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Study Reveals Pittsburgh Unprepared For Full-Scale Zombie Attack

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Study Reveals Pittsburgh Unprepared For Full-Scale Zombie Attack

PITTSBURGH—A zombie-preparedness study, commissioned by Pittsburgh Mayor Tom Murphy and released Monday, indicates that the city could easily succumb to a devastating zombie attack. Insufficient emergency-management-personnel training and poorly conceived undead-defense measures have left the city at great risk for all-out destruction at the hands of the living dead, according to the Zombie Preparedness Institute.

Pittsburgh, a prime target of the undead.

"When it comes to defending ourselves against an army of reanimated human corpses, the officials in charge have fallen asleep at the wheel," Murphy said. "Who's in charge of sweep-and-burn missions to clear out infected areas? Who's going to guard the cemeteries at night? If zombies were to arrive in the city tomorrow, we'd all be roaming the earth in search of human brains by Friday."

Government-conducted zombie-attack scenarios described on the State Department's website indicate that a successful, citywide zombie takeover would take 10 days, but according to ZPI statistician Dr. Milton Cornelius, the government's models fail to incorporate such factors as the zombies' rudimentary reasoning skills and basic tool use.

"Today's zombies quickly learn to open doors, break windows, and stage ambushes," Cornelius said. "In one 1985 incident in Louisville, a band of zombies was able to lure four paramedics and countless law-enforcement officials to their deaths by commandeering an ambulance radio and calling for backup."

ZPI researchers noted that tens of thousands of Pittsburgh citizens live in close proximity to a cemetery. This fact, coupled with abnormally high space-radiation levels in eastern Pennsylvania and ongoing traffic issues in the East Hills and Larimer areas, led Cornelius to declare the likelihood of a successful evacuation as "slight to impossible."

"The designated evacuation routes would be hopelessly clogged, leaving many no choice but to escape by foot," Cornelius said. "Add a single lurching zombie into that easily panicked crowd and you've got a nightmare scenario."

Cornelius' model shows that after the ensuing stampede, "the zombie could pick and choose his victims," and predicts the creation of hundreds of new undead "in a single half-hour feeding frenzy."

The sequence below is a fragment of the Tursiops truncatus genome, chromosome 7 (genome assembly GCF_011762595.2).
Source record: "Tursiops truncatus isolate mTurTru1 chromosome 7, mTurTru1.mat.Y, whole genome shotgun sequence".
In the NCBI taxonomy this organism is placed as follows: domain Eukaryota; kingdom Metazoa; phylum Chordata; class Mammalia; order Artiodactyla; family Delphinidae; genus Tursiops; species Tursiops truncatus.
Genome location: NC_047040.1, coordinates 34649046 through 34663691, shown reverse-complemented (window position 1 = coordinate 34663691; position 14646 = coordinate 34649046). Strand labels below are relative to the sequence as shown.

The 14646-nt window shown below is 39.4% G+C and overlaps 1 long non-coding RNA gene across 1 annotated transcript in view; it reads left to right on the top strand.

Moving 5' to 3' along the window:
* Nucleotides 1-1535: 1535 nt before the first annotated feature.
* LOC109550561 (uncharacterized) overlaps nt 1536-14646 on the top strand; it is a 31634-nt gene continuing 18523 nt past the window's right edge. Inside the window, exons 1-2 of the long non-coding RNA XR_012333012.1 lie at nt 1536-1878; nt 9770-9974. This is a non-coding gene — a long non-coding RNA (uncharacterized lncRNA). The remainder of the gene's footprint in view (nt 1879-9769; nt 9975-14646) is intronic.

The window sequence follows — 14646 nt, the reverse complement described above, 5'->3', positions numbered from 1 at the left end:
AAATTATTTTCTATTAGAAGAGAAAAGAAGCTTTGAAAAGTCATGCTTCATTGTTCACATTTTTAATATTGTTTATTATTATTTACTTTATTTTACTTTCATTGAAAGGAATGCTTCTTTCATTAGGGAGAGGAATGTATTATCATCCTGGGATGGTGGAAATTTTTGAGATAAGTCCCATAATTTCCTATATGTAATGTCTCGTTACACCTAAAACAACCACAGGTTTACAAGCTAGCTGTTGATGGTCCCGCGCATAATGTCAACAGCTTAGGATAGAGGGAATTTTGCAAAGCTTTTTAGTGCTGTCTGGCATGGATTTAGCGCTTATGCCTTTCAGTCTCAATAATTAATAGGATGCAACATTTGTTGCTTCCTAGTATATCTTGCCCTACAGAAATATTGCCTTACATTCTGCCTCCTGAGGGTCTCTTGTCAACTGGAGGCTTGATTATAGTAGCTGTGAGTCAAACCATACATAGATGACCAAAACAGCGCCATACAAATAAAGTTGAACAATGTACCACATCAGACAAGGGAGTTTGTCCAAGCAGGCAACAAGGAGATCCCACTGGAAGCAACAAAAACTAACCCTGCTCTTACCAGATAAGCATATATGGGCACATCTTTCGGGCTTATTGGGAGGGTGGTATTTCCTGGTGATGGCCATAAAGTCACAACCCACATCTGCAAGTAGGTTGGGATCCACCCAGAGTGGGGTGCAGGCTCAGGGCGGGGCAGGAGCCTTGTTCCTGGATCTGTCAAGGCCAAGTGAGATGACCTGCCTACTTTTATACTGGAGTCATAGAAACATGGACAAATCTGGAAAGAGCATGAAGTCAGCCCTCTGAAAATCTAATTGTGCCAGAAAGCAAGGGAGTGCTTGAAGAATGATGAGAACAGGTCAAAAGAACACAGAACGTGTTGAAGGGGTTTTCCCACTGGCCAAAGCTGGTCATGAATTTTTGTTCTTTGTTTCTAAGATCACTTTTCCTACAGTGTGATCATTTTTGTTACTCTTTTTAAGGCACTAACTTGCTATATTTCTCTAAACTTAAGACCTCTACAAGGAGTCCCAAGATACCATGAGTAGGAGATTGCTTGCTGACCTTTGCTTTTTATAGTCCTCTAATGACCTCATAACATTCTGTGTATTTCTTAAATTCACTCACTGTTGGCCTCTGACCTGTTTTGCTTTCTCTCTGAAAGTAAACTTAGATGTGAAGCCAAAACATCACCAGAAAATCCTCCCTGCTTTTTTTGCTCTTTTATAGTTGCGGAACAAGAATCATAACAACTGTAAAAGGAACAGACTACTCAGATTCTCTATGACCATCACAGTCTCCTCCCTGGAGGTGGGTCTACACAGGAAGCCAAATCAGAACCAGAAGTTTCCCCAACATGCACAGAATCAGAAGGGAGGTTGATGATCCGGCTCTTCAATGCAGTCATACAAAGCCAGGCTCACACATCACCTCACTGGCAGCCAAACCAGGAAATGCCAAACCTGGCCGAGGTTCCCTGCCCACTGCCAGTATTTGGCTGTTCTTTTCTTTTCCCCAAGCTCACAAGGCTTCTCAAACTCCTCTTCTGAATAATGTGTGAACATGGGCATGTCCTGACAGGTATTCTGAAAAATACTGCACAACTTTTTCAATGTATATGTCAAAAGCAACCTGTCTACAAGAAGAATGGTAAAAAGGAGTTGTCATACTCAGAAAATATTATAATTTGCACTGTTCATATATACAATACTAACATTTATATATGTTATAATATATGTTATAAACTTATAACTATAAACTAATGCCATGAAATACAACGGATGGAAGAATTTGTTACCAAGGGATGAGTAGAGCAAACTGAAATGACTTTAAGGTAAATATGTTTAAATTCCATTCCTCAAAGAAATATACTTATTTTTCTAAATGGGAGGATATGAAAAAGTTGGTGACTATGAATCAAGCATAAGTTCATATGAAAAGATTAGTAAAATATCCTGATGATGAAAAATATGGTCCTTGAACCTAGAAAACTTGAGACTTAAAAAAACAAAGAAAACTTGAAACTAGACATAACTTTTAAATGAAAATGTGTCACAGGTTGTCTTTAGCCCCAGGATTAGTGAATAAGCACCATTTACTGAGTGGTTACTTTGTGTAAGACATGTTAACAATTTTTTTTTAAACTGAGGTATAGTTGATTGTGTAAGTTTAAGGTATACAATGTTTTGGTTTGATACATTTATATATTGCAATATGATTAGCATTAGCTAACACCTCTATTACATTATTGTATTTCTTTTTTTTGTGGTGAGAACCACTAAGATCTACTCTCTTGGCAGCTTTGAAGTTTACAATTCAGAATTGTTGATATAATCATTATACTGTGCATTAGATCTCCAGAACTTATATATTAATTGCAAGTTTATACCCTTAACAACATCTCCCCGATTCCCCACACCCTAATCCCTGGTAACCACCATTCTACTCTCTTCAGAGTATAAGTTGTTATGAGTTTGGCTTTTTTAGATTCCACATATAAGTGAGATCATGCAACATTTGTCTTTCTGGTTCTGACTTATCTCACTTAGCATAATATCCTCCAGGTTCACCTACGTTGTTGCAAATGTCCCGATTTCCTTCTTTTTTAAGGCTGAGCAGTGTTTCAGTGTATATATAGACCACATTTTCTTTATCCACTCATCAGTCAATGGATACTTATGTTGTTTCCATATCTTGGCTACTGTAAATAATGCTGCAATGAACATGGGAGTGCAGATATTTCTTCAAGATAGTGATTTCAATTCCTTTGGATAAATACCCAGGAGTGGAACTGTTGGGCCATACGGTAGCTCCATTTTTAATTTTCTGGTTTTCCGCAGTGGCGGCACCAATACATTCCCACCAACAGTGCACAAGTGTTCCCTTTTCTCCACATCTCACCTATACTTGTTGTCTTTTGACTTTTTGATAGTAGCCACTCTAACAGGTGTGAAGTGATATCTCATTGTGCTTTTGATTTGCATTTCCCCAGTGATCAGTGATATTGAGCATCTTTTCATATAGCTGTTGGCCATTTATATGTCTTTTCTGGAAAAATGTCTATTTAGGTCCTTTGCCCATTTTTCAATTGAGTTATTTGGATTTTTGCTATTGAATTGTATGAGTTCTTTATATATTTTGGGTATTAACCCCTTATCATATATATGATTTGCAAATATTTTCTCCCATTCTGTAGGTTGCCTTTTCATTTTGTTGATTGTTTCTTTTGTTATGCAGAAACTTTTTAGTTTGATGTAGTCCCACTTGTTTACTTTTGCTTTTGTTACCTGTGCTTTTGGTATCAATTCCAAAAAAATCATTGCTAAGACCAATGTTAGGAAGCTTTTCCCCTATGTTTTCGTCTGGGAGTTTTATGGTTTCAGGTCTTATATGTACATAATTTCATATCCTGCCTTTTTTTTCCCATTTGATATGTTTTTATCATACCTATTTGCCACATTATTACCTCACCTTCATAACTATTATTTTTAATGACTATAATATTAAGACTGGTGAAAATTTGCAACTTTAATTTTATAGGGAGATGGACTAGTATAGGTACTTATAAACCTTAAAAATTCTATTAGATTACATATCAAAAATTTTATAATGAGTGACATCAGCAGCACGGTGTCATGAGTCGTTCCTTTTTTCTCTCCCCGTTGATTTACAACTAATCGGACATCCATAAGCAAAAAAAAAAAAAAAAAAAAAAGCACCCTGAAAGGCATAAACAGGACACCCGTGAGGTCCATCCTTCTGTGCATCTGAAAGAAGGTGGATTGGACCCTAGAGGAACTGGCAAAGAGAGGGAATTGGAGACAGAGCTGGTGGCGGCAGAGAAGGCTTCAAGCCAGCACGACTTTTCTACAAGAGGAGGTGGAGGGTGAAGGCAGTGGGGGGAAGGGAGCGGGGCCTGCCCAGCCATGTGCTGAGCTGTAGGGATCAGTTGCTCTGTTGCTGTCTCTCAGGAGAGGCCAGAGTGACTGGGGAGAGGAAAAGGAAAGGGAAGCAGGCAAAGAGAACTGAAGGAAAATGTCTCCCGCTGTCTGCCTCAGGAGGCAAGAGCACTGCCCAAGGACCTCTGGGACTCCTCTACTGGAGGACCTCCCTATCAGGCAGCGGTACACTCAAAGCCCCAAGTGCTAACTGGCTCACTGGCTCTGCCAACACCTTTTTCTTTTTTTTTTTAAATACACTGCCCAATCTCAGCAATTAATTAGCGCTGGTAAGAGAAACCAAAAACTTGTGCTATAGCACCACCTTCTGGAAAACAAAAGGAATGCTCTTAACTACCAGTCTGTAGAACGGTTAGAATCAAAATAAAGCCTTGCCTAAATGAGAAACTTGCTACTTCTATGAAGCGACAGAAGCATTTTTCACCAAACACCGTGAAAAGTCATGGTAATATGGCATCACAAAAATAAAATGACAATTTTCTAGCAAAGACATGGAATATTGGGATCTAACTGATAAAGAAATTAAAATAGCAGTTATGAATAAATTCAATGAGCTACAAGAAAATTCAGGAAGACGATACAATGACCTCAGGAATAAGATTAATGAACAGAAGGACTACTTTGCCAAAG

Pittsburgh's structural defenses are particularly inadequate. The city's emergency safe houses, established by a city ordinance in the early '70s, lack even the most basic fortifications for zombie invasion.

Pittsburgh residents participate in a zombie-preparedness training exercise in 1998.

"Under the ordinance, wooden tool sheds and rusty station wagons are classified as adequate shelter," Cornelius said. "But once dozens of zombies hungering for living flesh begin pounding on the walls and driving their half-decomposed fists through the windows, sheds and cars quickly give way."

Federal Undead Management Agency spokesperson Dr. Sheena Aurora downplayed the ZPI report, arguing that zombies move slowly and can be easily overpowered. Aurora advised citizens to look over their shoulders frequently, adding that a large shopping mall can serve as a "long-term, even fun" refuge from zombies.

Such assertions alarm zombiologist Olivier Baptiste, who calls FUMA's information "hopelessly outdated."

"Dr. Aurora's claims are based on decades-old zombie models," Baptiste said. "Widely released evidence from recent years clearly shows that zombies can run just as fast, if not faster, than a living human."

Added Baptiste: "That FUMA trains its field agents to shoot zombies in the torso, rather than the head, demonstrates just how out of touch the government is."

Evans City, PA Police Chief Gino Fulci said zombie preparedness comes down to training on the local level.

"Children need to be taught from preschool that they might have to put a bullet between the eyes of their own undead mother," Fulci said. "'Destroy The Brain' banners should be hung above the entrances of schools, churches, and town halls everywhere."

Cornelius recommends that Pittsburgh residents prepare a "go-bag" containing a Glock 17 pistol and 50 rounds of ammunition. If leaving the house is not an option, Cornelius advises residents to barricade all first-story doors and windows, and have at least one method of suicide prepared, should zombies successfully breach the home.

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